Readers alerted me to “Big East is a Good Conference” column by our favorite writer, Mark Blaudschun. While looking for it, I stumbled across the absolute height of media arrogance by his Boston Globe colleague TV sports columnist Howard Manly. Manly wrote of Fox’s televised bass fishing tournament “Proving once again that underestimating American’s intelligence works on television.” I don’t fish often, but my friends who fish and enjoy watching their favorite activity covered on television are generally pretty sharp. Professional couch potato Manly may be alone in considering his critiques of sportscasters to have more value than enjoying the outdoors.

Expect the Kansas State Wildcats to receive significant public support this weekend as an undefeated underdog. That confidence is unwarranted. The Wildcats flawless record has been bolstered by their usual scheduling of patsies, highlighted by homers against Temple, UTEP, and Utah State. K-State has had three road games and fell behind in all three, down 7-28 at Iowa State, down 0-21 at Oklahoma State, and down 6-14 against Texas. The Cats came back to win all three, beating Texas thanks to a +6 turnover ratio, but there’s no coming back against Nebraska in Lincoln. The Huskers defense is punishing people, giving up only 118 yards (2 yards rushing) in steamrollering A&M; last week, while Kansas State gained only 197 yards in their win against Colorado. Take advantage of the rare opportunity to lay single digits with the homestanding Huskers, as they gain revenge in stifling a phony K-State outfit.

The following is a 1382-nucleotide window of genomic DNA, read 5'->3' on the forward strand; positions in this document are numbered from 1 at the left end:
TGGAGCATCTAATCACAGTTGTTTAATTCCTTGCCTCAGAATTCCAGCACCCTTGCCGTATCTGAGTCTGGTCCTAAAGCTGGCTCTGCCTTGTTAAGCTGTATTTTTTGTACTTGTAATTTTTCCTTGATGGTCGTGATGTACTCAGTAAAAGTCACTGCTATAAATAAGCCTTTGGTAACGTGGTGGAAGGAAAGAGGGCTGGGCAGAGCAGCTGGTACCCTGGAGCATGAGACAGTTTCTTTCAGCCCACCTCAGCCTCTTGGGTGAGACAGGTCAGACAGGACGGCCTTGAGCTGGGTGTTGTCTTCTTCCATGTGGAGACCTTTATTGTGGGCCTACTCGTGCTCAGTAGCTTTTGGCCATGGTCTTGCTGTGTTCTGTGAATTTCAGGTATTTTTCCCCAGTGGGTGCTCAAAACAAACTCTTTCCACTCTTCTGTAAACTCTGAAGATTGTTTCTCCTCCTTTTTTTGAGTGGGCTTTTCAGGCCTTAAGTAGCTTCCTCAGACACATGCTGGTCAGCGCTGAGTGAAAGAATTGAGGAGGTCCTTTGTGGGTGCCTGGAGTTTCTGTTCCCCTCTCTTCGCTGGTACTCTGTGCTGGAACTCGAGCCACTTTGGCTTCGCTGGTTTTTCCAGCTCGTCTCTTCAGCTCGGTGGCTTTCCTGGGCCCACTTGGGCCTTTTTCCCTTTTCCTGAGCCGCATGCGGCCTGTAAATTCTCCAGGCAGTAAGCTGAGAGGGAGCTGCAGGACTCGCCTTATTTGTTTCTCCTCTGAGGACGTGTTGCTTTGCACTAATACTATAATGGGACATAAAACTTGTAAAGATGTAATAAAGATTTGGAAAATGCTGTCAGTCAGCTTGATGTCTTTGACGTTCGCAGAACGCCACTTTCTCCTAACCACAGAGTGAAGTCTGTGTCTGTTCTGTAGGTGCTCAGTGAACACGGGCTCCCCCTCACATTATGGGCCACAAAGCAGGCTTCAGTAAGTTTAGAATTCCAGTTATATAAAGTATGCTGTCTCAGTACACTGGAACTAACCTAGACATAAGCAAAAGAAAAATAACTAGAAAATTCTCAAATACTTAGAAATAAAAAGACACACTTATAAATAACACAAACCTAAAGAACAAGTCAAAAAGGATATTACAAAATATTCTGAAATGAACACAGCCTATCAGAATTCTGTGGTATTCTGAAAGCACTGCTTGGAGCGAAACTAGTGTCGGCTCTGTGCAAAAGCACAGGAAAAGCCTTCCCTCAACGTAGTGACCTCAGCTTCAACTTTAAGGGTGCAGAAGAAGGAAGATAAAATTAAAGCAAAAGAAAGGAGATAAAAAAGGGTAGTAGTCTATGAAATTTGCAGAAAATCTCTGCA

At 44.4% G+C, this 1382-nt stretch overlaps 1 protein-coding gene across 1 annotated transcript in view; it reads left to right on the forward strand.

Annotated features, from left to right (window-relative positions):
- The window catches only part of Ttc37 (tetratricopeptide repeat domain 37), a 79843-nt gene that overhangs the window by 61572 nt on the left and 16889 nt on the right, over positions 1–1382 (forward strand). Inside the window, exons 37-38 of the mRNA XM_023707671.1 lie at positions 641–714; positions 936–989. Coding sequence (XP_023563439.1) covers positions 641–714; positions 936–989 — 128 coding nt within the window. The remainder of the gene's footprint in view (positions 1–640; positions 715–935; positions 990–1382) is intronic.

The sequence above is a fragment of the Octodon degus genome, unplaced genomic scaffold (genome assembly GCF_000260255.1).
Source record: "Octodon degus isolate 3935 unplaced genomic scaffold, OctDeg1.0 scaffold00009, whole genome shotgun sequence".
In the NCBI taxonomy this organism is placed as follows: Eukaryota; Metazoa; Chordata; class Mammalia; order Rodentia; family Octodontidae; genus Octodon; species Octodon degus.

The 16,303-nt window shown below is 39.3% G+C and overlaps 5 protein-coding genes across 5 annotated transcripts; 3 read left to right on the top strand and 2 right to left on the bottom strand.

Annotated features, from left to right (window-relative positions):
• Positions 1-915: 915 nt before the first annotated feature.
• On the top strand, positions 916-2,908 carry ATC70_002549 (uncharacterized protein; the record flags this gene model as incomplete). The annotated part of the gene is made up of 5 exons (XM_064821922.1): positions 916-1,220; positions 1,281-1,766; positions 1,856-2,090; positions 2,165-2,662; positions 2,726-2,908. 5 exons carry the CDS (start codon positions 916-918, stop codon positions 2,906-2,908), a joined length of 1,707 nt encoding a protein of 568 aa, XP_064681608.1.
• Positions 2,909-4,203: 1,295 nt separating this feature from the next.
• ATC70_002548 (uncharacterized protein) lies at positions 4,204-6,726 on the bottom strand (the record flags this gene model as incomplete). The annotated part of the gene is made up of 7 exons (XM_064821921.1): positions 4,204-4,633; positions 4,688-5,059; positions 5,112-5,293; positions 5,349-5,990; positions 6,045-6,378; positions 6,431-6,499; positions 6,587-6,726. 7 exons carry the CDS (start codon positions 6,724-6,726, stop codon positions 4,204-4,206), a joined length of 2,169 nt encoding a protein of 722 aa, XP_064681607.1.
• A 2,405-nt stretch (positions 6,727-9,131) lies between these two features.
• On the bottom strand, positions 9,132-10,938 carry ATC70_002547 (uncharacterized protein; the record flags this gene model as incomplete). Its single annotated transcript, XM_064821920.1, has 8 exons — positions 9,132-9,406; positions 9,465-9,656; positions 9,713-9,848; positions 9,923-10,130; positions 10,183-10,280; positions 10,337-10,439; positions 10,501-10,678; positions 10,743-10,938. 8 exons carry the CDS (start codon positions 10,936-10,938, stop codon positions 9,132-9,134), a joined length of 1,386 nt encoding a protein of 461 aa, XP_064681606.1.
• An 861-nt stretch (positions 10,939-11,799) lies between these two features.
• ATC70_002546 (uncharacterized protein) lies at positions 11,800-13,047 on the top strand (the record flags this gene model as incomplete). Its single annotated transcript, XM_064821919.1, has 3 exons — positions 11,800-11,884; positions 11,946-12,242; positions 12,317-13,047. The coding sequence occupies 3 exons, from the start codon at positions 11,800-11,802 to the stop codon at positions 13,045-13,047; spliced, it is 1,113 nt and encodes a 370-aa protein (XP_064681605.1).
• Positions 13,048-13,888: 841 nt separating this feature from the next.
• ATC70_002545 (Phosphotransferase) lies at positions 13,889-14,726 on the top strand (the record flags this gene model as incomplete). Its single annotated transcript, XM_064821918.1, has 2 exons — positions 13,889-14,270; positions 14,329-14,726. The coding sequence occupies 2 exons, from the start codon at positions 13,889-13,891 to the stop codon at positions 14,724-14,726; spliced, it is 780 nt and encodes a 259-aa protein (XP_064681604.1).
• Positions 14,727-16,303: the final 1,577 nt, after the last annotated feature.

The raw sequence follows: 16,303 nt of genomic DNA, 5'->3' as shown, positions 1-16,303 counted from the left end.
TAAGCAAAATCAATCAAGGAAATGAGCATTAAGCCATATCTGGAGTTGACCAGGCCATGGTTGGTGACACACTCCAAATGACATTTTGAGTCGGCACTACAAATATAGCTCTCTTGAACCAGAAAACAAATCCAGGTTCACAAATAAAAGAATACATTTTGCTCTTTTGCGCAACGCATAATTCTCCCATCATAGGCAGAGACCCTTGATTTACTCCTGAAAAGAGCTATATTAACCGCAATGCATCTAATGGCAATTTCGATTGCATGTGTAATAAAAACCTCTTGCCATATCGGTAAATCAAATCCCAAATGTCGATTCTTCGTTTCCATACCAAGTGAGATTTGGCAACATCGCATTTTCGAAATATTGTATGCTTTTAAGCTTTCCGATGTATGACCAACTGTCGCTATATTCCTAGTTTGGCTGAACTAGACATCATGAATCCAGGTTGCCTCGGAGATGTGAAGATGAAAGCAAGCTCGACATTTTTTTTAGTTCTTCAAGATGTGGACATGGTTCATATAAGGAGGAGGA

If Virginia Tech, who played non-conference games against Virginia and Clemson, goes undefeated and misses out on a national championship shot, the BCS’s days are numbered. Tennessee supporters who see Tech’s miraculous win at West Virginia as a reason to exclude the Hokies have poor memories. I’m speaking of the Vols 17-16 gift from the heavens as a 30½-point favorite hosting Memphis on September 25. One of the computer rankings dropped Virginia Tech from first to sixth after their escape in Morgantown. There is reason to believe the Seattle Times rankings are calculated in the SEC’s offices in Birmingham. The Times not only ranks Virginia Tech eight, they rank Tennessee, Florida, Mississippi State, and Alabama 2-3-5-6. Mississippi State is ranked from 11th to 29th by the other formulas used by the BCS.